“Yes, I dare say; it’s not a book I could ever read myself. But this fellow could show a row of tombs in the church there that belonged to his ancestors, and all that went to sour him a bit; but Francis, they said, could never get at him–he always kept just on the right side of the law–until one night the keepers found him at it in a wood right at the end of the estate. I could show you the place now; it marches with some land that used to belong to an uncle of mine. And you can imagine there was a row; and this man Gawdy (that was the name, to be sure–Gawdy; I thought I should get it–Gawdy), he was unlucky enough, poor chap! to shoot a keeper. Well, that was what Francis wanted, and grand juries–you know what they would have been then–and poor Gawdy was strung up in double-quick time; and I’ve been shown the place he was buried in, on the north side of the church–you know the way in that part of the world: anyone that’s been hanged or made away with themselves, they bury them that side. And the idea was that some friend of Gawdy’s–not a relation, because he had none, poor devil! he was the last of his line: kind of spes ultima gentis–must have planned to get hold of Francis’s boy and put an end to his line, too. I don’t know–it’s rather an out-of-the-way thing for an Essex poacher to think of–but, you know, I should say now it looks more as if old Gawdy had managed the job himself. Booh! I hate to think of it! have some whisky, Williams!”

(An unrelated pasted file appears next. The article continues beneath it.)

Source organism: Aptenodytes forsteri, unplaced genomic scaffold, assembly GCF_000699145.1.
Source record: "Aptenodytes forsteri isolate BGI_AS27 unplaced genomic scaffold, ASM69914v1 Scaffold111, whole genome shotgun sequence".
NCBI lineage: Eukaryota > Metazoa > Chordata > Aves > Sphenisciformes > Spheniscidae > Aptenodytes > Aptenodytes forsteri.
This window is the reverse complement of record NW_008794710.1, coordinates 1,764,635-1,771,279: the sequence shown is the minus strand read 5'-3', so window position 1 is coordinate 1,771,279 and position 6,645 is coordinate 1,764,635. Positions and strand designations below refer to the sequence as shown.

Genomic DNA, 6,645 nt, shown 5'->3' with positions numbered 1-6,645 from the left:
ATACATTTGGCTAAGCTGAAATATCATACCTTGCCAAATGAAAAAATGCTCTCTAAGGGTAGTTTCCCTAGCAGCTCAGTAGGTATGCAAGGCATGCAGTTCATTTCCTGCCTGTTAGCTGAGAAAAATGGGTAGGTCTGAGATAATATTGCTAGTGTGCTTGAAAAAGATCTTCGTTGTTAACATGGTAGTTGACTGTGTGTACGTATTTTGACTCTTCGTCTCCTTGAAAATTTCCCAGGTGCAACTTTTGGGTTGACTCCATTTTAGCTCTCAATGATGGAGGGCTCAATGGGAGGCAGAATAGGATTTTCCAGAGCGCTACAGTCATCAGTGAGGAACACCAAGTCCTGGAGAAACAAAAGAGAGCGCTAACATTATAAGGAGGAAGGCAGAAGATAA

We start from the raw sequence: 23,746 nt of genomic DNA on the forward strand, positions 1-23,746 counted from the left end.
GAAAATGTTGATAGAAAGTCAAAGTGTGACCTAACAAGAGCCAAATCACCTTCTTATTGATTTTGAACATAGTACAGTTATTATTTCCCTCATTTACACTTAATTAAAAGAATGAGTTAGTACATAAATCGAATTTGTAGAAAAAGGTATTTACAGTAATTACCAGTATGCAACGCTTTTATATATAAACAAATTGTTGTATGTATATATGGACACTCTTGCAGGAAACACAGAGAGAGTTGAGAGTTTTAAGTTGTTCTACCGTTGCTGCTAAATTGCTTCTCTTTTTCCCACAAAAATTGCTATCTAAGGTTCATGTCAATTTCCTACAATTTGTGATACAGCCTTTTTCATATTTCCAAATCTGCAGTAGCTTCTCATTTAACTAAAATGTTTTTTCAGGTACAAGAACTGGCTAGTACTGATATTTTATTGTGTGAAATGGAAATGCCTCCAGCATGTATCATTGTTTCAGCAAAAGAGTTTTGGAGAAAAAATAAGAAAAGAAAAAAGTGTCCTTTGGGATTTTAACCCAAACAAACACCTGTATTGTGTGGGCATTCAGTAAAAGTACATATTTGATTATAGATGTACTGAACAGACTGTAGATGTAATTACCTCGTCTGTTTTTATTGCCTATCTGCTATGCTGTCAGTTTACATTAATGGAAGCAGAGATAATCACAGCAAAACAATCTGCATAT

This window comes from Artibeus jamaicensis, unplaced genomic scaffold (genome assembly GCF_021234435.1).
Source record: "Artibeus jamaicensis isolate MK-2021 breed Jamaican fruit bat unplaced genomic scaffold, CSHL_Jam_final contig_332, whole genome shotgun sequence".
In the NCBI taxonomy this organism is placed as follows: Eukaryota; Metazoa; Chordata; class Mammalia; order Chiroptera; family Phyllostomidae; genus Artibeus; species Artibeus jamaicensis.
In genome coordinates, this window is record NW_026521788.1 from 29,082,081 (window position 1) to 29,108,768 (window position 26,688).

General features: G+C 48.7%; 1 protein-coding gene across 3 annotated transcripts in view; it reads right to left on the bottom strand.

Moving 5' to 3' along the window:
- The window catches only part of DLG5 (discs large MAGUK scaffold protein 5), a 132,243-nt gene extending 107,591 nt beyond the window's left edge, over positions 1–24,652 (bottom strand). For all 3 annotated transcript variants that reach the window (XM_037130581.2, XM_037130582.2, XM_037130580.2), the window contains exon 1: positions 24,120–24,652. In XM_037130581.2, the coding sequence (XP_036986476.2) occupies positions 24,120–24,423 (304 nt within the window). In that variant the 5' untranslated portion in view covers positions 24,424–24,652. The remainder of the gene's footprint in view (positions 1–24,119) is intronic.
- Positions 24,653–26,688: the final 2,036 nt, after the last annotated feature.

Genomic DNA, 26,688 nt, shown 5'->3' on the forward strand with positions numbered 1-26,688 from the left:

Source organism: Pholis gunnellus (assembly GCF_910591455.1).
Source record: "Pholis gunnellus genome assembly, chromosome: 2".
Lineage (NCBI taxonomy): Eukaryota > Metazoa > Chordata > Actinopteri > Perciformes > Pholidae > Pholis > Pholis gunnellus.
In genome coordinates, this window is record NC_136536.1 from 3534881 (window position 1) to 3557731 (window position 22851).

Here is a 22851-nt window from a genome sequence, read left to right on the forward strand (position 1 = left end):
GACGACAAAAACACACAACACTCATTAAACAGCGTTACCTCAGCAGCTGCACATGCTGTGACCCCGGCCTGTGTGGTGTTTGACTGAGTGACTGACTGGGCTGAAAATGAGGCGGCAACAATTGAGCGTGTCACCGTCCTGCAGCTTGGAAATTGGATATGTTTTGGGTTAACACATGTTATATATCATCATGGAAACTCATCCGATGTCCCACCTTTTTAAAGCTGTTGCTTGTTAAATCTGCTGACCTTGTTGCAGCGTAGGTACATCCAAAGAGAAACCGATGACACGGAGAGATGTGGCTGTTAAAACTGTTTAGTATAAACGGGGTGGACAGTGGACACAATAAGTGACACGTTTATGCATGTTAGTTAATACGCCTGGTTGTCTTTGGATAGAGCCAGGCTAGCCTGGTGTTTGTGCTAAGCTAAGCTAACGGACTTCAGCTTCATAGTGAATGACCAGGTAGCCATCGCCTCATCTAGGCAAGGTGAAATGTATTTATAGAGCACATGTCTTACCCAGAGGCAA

The facts were communicated by Williams to Dennistoun, and by him to a mixed company, of which I was one, and the Sadducean Professor of Ophiology another. I am sorry to say that the latter when asked what he thought of it, only remarked: “Oh, those Bridgeford people will say anything”– a sentiment which met with the reception it deserved.

I have only to add that the picture is now in the Ashleian Museum; that it has been treated with a view to discovering whether sympathetic ink has been used in it, but without effect; that Mr. Britnell knew nothing of it save that he was sure it was uncommon; and that, though carefully watched, it has never been known to change again.

M.R. James













from The collected ghost stories of M.R. James
Edward Arnold & Co., (1931, 1944 ed.)
This story was originally published in 1904.



Mrs. Joachim on her 90th birthday, January 24th 2008.

‘The Mezzotint’ was one of the stories which the second of my beloved English teachers, Mrs. Audrey Joachim (nee Sansoni) read aloud to us in Second Form Literature class.
It is one of the stories I clearly remember her reading, besides ‘The Invisible Man’ by G.K. Chesterton, and some others about ‘Father Brown’.  There were certainly many others – surely I seem to remember some by Victor Hugo  – perhaps ‘The Bishop’s Candlesticks’ – and an excerpt  or two about Flambeau, but ‘The Mezzotint’ was the story which deliciously and horrifically  lodged itself in my memory forever.

If anyone is able to lay her hands on the Methodist College, Colombo, Second Form English booklist for 1967, the name of the anthology from which Mrs. Joachim read to us would there be found.

Wedding photograph of Audrey Louise Sansoni and Kenneth Graydon Joachim, July 29th 1944, Colombo, Ceylon.